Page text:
Butternut (or any) Pumpkin Soup Recipe

Butternut pumpkin on the vine

Butternut pumpkin on the vine

We are growing squash in our garden (we call it pumpkin but I think the rest of the world would call it a butternut squash). I’m not exactly sure where the seeds came from. I planted what was supposed to be jap pumpkins in this area so whether they were mislabeled (I got them as a shared seed in an organic gardening class) or whether these are volunteer plants that just came up from the compost I don’t know. And I don’t care all that much either.

Anyway, I’ve been wondering when the pumpkins will be ready to pick. I was thinking the stem should die off a little but that hasn’t happened yet. Regardless, this squash has stopped growing, the leaves along the stem are almost all dead and it just looks ready. Frank and I decided it was ripe enough and it was time to harvest.

Clearly we were right about that since the possum decided the night before was the perfect time to harvest. Note to self: next time harvest 1 day before I decide to harvest, thereby getting the jump on my possum. (Yes, I know, I put up a nest box for a possum, go into spasms of joy when one moves in, then get my nose put out of joint when he eats my vegetables. I’m not behaving as a sane person should. So sue me!)

My squash, ready for harvest and only half-eaten by my possum :-}

My squash, ready for harvest and only half-eaten by my possum :-}

Pumpkin seeds rejected by my possum

Pumpkin seeds rejected by my possum, I wonder why he doesn’t like them

I don’t want to harp on my losses, this is a recipe post; I’ve had enough marauding fauna posts lately!

So, without further ado, here’s a recipe for really, really, really good pumpkin soup.

IMG_2423IMG_2443IMG_24481) Cut up into small bits: 1/2 onion, 1 inch of ginger and 1 clove of garlic. Fry in soup pot in a bit of olive oil until soft.

2) Peel and cut into chunks, about 3 cups of pumpkin (or any squash) flesh.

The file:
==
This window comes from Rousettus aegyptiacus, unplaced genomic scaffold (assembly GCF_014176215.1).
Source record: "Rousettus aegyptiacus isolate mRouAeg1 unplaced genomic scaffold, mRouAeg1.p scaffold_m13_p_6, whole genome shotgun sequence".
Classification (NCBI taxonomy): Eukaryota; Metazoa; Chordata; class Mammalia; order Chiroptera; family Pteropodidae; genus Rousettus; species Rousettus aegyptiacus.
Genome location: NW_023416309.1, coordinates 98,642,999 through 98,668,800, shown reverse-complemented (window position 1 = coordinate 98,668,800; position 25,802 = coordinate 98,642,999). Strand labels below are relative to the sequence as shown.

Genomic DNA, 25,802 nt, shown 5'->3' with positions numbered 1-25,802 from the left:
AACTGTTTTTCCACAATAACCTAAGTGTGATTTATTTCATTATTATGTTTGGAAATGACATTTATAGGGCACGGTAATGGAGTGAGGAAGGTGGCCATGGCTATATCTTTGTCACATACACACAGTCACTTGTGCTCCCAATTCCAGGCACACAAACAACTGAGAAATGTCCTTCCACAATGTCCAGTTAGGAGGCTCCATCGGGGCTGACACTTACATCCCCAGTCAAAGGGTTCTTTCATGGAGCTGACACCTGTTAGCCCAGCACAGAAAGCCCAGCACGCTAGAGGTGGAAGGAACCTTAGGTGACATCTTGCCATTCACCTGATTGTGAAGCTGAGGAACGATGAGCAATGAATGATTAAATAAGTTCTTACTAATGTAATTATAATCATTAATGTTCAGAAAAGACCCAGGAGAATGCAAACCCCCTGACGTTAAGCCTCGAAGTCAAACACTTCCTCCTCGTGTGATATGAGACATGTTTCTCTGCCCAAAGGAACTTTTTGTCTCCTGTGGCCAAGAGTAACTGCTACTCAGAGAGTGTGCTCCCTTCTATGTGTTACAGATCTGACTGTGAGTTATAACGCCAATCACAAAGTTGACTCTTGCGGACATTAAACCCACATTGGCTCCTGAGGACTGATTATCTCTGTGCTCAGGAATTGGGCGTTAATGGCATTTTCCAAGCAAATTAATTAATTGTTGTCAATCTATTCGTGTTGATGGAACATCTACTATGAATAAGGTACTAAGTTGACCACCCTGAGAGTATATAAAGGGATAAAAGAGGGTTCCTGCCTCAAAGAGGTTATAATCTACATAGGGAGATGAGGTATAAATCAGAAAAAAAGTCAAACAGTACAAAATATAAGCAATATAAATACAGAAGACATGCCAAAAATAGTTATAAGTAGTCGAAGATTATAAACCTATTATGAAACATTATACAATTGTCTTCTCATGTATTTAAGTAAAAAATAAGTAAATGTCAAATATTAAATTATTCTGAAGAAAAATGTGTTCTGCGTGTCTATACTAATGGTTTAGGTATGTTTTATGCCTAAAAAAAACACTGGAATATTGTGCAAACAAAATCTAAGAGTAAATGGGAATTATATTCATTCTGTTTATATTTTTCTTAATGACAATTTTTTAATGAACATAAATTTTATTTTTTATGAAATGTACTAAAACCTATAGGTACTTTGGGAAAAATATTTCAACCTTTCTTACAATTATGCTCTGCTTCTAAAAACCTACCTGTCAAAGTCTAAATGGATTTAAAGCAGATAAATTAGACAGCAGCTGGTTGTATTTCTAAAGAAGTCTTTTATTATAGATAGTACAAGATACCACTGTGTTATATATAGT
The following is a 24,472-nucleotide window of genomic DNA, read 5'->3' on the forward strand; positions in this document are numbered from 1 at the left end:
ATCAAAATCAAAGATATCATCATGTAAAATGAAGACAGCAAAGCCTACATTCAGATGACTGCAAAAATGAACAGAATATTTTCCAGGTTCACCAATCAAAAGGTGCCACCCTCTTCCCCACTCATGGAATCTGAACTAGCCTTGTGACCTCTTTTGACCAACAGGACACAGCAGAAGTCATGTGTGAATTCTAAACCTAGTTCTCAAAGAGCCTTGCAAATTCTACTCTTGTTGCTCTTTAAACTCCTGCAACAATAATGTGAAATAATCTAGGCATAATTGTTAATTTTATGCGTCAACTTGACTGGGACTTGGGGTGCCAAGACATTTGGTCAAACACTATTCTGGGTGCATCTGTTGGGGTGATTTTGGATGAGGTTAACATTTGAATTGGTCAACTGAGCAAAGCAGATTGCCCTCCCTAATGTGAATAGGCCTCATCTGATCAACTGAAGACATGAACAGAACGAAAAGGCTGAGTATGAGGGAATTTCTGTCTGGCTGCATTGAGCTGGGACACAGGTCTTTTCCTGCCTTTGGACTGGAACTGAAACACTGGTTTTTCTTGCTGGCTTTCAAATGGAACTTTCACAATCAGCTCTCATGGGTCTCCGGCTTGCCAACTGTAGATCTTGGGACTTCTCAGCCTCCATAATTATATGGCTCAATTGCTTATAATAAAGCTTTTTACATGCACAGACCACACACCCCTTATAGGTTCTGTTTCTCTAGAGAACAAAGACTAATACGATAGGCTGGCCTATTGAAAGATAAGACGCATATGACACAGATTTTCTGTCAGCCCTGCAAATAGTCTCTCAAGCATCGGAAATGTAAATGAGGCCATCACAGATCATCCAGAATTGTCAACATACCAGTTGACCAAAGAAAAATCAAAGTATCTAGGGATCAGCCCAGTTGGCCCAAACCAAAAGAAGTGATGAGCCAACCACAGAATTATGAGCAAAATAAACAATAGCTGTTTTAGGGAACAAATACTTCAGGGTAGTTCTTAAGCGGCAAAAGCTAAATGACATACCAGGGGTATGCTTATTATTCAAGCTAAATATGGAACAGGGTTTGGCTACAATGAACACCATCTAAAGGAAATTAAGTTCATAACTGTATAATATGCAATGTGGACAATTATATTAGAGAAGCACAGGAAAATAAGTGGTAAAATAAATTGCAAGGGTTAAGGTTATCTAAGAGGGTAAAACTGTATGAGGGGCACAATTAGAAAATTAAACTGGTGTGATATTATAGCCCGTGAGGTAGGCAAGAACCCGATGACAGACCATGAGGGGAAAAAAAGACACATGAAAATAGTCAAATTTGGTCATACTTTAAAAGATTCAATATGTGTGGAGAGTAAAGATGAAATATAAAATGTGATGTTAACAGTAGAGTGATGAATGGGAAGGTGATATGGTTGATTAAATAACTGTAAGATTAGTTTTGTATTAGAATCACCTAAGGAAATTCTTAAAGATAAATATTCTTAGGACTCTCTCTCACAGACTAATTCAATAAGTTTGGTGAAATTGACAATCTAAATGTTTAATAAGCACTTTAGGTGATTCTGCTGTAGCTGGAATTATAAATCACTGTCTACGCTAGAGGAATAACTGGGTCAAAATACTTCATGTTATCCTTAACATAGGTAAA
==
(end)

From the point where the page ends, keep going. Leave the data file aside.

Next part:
3) Cut up about 1 cup of carrots.

4) Throw pumpkin and carrots into the pot with onion, ginger & garlic. Add water and bouillon cube (or chicken stock or similar) to cover about 1/2 of the pumpkin .

5) Simmer until pumpkin is soft (about 20 minutes).

6) Remove pot from heat, add 1/2 cup cream (or milk)  and blend with a stick blender or in a normal blender until creamy. The texture can be anything from runny soup to more of a pumpkin puree depending on how you like it.

7) Serve as is or top with croutons, baconham pieces and/or chopped parsley.

Obviously this can be a great vegetarian dish or ham it up if you’d prefer. Either way it’s tasty, healthy and cheap.

Pumpkin Soup

Pumpkin Soup


About Laura Rittenhouse

I'm an American-Australian author, gardener and traveller. Go to my writing website: www.laurarittenhouse.com for more. If you're trying to find my gardening blog, it's here.
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11 Responses to Butternut (or any) Pumpkin Soup Recipe

  1. ooooo that looks so good. xxxxxxxxxxxxxx

  2. Great recipe. I love pumpkins any way. Have you tried dry roasting the seeds?

    • I haven’t done anything with the seeds. Next time I catch a pumpkin that is a) ripe and b) hasn’t had the seeds scooped out by the possum, I’ll try. Could be a while for those conditions though 😦

  3. I just had pumpkin soup last night. I always roast a whole tray of pumpkin when I have the oven going. Roasting really brings out the flavour, I find. I added green curry paste, chili, chicken stock and coconut milk. You can freeze containers of the roasted pumpkin to use another time.

    • Roasting the pumpkin first sounds like a fantastic idea, thanks for the tip. We often make a huge batch of pumpkin soup and freeze it, it makes a great quick lunch, but I’ve never tried freezing roasted pumpkin. I love pumpkin in a normal curry meal but have never tired adding curry to my soup, something to remember next time. Pumpkin is such a good base and goes with so many things that I guess I should think about the reverse as well.

  4. We call it Butternut Squash rather than pumpkin, I make a spicy Butternut Squash soup with Jeera and chilli etc and that is equally as nice

  5. Pingback: Soup for Seven | Laura Rittenhouse's Gardening Journal

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